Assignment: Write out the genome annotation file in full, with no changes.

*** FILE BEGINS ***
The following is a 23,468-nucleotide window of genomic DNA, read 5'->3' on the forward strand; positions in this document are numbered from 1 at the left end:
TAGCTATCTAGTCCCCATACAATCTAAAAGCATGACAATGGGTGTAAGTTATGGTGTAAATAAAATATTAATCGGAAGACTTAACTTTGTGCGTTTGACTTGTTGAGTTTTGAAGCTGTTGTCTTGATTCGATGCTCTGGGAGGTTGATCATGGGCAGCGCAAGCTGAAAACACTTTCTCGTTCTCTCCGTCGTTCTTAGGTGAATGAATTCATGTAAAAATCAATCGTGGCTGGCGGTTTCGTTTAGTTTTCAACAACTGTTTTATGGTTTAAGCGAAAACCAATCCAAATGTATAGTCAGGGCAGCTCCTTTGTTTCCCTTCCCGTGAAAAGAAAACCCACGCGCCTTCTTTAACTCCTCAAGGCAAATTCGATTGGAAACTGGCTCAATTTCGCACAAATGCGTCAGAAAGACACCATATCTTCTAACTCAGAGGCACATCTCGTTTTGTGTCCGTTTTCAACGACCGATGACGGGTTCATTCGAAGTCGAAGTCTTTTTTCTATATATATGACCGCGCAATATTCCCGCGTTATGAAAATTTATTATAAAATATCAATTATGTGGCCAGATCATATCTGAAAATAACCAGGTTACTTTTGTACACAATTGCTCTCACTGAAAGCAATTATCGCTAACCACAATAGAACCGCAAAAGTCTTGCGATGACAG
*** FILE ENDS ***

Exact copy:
The following is a 23,468-nucleotide window of genomic DNA, read 5'->3' on the forward strand; positions in this document are numbered from 1 at the left end:
TAGCTATCTAGTCCCCATACAATCTAAAAGCATGACAATGGGTGTAAGTTATGGTGTAAATAAAATATTAATCGGAAGACTTAACTTTGTGCGTTTGACTTGTTGAGTTTTGAAGCTGTTGTCTTGATTCGATGCTCTGGGAGGTTGATCATGGGCAGCGCAAGCTGAAAACACTTTCTCGTTCTCTCCGTCGTTCTTAGGTGAATGAATTCATGTAAAAATCAATCGTGGCTGGCGGTTTCGTTTAGTTTTCAACAACTGTTTTATGGTTTAAGCGAAAACCAATCCAAATGTATAGTCAGGGCAGCTCCTTTGTTTCCCTTCCCGTGAAAAGAAAACCCACGCGCCTTCTTTAACTCCTCAAGGCAAATTCGATTGGAAACTGGCTCAATTTCGCACAAATGCGTCAGAAAGACACCATATCTTCTAACTCAGAGGCACATCTCGTTTTGTGTCCGTTTTCAACGACCGATGACGGGTTCATTCGAAGTCGAAGTCTTTTTTCTATATATATGACCGCGCAATATTCCCGCGTTATGAAAATTTATTATAAAATATCAATTATGTGGCCAGATCATATCTGAAAATAACCAGGTTACTTTTGTACACAATTGCTCTCACTGAAAGCAATTATCGCTAACCACAATAGAACCGCAAAAGTCTTGCGATGACAG